A recent decision of the Queensland Supreme Court Annie Street JV Pty Ltd v MCC Pty Ltd & Ors  QSC 268 has underlined the tension between an adjudicator’s mandate to consider the terms of the construction contract and the effect of section 24(4) of the Building and Construction Industry Payments Act 2004 (Qld) (the Act). It also reinforces the importance of parties ensuring that payment schedules include every possible reason for withholding payment.
The case concerned a standard payment claim dispute between MCC (MCC) and Annie Street (Annie Street). MCC served a payment claim for $808,843.44. Annie Street responded with a payment schedule certifying no amount for payment. The dispute proceeded to adjudication and Annie Street, in its adjudication response, sought to rely on contractual time bars as a reason for withholding payment despite the fact that it had failed to include that reason in the payment schedule in breach of section 24(4) of the Act. Section 24(4) provides that an adjudication response must not include any reasons that have not been raised in the payment schedule.
The adjudicator found that Annie Street’s submissions in the adjudication response as to time bars were not submissions properly made because they offended section 24(4) of the Act, and determined not to consider those submissions. Ultimately, the adjudicator determined that Annie Street was to pay MCC the sum of $528,505.09 plus interest.
Annie Street applied to the Court for relief asserting that the adjudicator’s decision was void on the basis of two grounds of alleged jurisdictional error:
- the adjudicator’s decision not to allow Annie Street to set-off for liquidated damages denied Annie Street natural justice, was made without adequate reasons pursuant to section 26(3)(b) of the Act and was without foundation; and
- notwithstanding Annie Street’s contravention of section 24(4) of the Act in relation to its reliance on the time bars, the adjudicator failed to consider the contractual provisions dealing with time bars pursuant to section 26(2) of the Act.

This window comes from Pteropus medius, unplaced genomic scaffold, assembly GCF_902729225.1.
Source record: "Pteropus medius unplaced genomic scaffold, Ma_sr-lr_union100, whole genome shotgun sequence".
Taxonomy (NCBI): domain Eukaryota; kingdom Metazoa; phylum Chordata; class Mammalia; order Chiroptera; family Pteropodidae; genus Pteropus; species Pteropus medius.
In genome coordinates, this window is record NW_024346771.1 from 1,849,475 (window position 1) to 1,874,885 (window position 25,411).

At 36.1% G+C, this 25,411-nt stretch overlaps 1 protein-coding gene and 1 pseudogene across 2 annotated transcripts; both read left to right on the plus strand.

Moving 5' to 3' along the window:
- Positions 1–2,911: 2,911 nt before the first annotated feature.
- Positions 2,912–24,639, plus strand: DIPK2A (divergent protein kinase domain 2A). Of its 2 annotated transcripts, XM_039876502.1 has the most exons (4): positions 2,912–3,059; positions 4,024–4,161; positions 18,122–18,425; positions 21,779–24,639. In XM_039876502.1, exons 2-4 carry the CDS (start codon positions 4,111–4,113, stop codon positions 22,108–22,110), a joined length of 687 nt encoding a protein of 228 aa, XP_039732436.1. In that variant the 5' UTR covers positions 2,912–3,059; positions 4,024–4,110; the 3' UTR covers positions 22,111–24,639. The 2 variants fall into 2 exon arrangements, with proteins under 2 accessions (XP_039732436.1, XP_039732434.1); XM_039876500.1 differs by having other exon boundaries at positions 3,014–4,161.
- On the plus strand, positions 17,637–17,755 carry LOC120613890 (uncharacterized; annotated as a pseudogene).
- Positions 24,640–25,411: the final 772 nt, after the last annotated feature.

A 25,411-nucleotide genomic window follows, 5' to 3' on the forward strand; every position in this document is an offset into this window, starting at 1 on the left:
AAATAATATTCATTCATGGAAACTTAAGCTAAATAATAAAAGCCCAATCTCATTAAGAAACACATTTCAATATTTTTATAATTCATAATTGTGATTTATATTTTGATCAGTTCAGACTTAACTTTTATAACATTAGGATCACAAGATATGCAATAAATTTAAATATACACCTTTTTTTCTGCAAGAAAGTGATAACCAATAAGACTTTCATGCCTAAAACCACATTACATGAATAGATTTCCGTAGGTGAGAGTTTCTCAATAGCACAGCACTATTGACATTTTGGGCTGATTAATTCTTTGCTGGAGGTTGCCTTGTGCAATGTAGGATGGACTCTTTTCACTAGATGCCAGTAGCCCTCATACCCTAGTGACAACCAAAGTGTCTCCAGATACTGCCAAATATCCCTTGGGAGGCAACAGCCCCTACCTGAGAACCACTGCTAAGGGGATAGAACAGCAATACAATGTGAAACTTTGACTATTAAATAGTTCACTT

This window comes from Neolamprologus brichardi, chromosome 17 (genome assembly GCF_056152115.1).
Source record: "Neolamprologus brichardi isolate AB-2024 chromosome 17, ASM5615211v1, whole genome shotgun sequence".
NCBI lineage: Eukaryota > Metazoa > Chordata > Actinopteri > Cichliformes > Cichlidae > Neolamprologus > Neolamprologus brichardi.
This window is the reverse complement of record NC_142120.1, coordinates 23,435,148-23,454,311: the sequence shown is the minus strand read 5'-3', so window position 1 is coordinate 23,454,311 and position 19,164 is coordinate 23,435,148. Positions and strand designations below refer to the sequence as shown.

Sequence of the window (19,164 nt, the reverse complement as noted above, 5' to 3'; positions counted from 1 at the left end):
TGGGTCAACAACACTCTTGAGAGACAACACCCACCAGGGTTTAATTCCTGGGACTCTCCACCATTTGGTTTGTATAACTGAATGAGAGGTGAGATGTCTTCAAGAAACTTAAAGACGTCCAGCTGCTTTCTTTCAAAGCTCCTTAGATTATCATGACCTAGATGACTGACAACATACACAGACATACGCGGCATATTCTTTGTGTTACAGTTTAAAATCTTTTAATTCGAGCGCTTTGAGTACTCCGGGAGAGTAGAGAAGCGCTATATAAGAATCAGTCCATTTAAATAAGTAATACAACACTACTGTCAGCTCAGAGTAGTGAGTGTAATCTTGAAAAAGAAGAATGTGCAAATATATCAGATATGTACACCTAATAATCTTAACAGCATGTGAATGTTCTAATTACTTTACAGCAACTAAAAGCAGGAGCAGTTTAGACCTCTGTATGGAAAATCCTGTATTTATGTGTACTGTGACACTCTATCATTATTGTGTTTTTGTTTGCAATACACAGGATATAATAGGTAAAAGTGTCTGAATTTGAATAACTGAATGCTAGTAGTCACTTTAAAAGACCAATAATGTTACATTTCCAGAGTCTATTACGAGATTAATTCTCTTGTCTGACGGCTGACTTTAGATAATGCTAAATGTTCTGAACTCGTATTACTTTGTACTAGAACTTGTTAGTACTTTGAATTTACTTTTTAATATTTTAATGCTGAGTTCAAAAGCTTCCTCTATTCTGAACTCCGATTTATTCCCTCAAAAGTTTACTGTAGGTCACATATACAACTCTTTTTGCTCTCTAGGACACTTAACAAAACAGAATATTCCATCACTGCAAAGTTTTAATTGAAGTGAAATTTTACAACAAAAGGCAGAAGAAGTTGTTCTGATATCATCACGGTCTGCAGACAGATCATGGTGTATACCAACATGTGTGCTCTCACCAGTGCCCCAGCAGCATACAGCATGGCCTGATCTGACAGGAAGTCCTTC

This update focuses on the latter ground.
Annie Street submitted that the adjudicator had an obligation under section 26(2)(b) of the Act to consider the time requirements of the contract relevant to the payment claim despite that issue not being raised in the payment schedule and the submissions in the adjudication response as to those time requirements not being ‘properly made’.
The Court rejected Annie Street’s submission. The Court reasoned that the adjudicator had not in fact failed to consider the relevant contract provisions but rather, had made a decision to refuse to consider those provisions based on the operation of section 24(4) of the Act. His Honour went on to find that the treatment of those contractual provisions by the adjudicator, if erroneous, would only constitute an error within jurisdiction and not jurisdictional error.
The Court was not satisfied that either ground of jurisdictional error had been made out and dismissed Annie Street’s application for declaratory and injunctive relief.
This decision makes clear the distinction between an adjudicator’s failure to consider relevant provisions of the construction contract, which may amount to jurisdictional error and an adjudicator’s refusal to consider such provisions (which, if erroneous, may only amount to an error within jurisdiction).
The decision highlights the importance (particularly in relation to standard payment claims in Queensland) of ensuring that payment claims are met with fulsome payment schedules that identify each and every reason for withholding payment available.